CHEN-POPE Apr-23-2008 (950 words) xxxi
Chinese priest calls concelebrating papal Mass 'event of a lifetime'
By Barb Fraze
Catholic News Service
WASHINGTON (CNS) -- A Chinese priest studying in Washington called concelebrating Mass with Pope Benedict XVI and more than 1,300 other priests and bishops "the event of a lifetime."
"During the celebration, I really understood what it means to be one catholic and apostolic church," said Father John Chen Guang Qian of the Archdiocese of Xi'an, China, who is pursuing a licentiate in sacred theology at The Catholic University of America.
Father Chen said the more than 46,000 people at the April 17 Mass at Nationals Park waved flags and shed tears when the popemobile arrived in the stadium.
"It was a wonderful experience for me to see this: conservative and liberal, black, white, Latino and Asian, they were all one," he said in a short reflection written for Catholic News Service.
Father Chen noted that Pope Benedict talked about freedom and reconciliation when he was in Washington.
"His message was not only for Americans; it was also for all the people in the world," the priest said.
"I hope that the Catholic Church in China will have reconciliation, unity and dialogue within the church and with the government," Father Chen said.
"The Chinese Catholics should be able peacefully to celebrate the Eucharist together," he said, referring to some areas of China in which the Catholic Church has two communities -- those who have registered with the government and those who view registration as a serious compromise and prefer to exercise the faith in a semiclandestine manner.
"Although there is no separation in our diocese, there are still some conflicts, and the split does exist in other dioceses, for different reasons in different areas. I know that the reconciliation is the work of God, not something we could achieve on our own; but we have to cooperate with the grace of God. We must remain open to the work of God. I do believe that the Chinese Catholics will be able peacefully to celebrate the Eucharist together," he said.
He also noted that the pope spoke of the pain of clergy sexual abuse of minors and quoted him: "It is important that those who have suffered be given loving pastoral attention."
"The church in America has experienced such pain as a result of the sexual abuse of minors," Father Chen wrote. "But the church in China has experienced the pain of persecution and the split within the church."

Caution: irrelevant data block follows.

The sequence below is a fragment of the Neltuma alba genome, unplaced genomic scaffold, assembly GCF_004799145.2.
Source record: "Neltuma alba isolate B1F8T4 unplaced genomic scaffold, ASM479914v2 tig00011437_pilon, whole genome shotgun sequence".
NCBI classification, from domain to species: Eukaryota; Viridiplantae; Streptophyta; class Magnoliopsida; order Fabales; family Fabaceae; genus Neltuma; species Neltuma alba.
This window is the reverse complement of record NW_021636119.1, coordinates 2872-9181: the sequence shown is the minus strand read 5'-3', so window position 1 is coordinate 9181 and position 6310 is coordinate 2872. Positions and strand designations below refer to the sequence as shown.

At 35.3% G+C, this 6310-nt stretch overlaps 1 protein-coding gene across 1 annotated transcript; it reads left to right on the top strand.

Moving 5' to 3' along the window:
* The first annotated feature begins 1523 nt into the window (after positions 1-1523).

The priest also mentioned Pope Benedict's 2007 letter to Chinese Catholics. The letter called on China's civil authorities to participate in a dialogue with the church.
"I hope this dialogue should be a responsible and respectful dialogue in the effort to build a more humane and free society in China," he said.
Father Chen earned his master of divinity degree at the Philadelphia Archdiocese's St. Charles Borromeo Seminary, then returned to China to serve as dean at the Shaanxi Major Seminary, 1999-2005. He said he wished the pope could visit China.
"I want to tell the Holy Father that the Chinese faithful love him," Father Chen said. "I want to tell him that there is only one Chinese Catholic Church and it is faithful to the Holy See. I know that the Holy Father also loves the Chinese faithful so much."
He said one sign of the pope's love was that Bishop Anthony Li Du'an of Xi'an was one of four Chinese bishops that Pope Benedict named to the 2005 Synod of Bishops on the Eucharist at the Vatican, but the Chinese government would not grant any of the four permission to attend. Bishop Li died in May 2006.
"I just want to say thanks to the Holy Father for his loving concern for the church in China," Father Chen said.
The priest also was outside Catholic University's Edward J. Pryzbyla Center when Pope Benedict entered the center later that afternoon to meet with Catholic educators. Father Chen said he was "one of the few lucky persons on campus to touch" the pope's hands.
"His hands were so soft," Father Chen said. "He smiled to our group when he walked into the building. Everyone from the Theological College was so happy to see him in person so closely. It is so different to see him on TV from seeing him in person. He comes as a friend and a preacher of the Gospel."
He said the pope's visit "inspired me a lot."
"The main theme of papal visit in the United States was 'Christ Our Hope,'" Father Chen said. "I hope the Chinese faithful will be united to Christ, to trust in the power of grace to create a future of promise for God's people in China. I hope the Chinese faithful will bring the light and truth of the Gospel to the Chinese nonbelievers."
Father Chen, who will begin studies for a doctorate in sacred theology in September, hopes to return to China to teach at the Shaanxi seminary when he completes that degree. He said seeing the pope will help him.
"I want to learn more in order to teach better in the future," he said. "I want to learn the truth about God and the truth about (the) church's teaching at The Catholic University of America."
He also referred to the papal homily at the Mass in Yankee Stadium April 20, when the pope quoted from the Gospel of St. John: "Real freedom, then, is God's gracious gift, the fruit of conversion to his truth, the truth which makes us free."
"This sentence also encourages me to learn more and to tell the truth to my people in China," he said.
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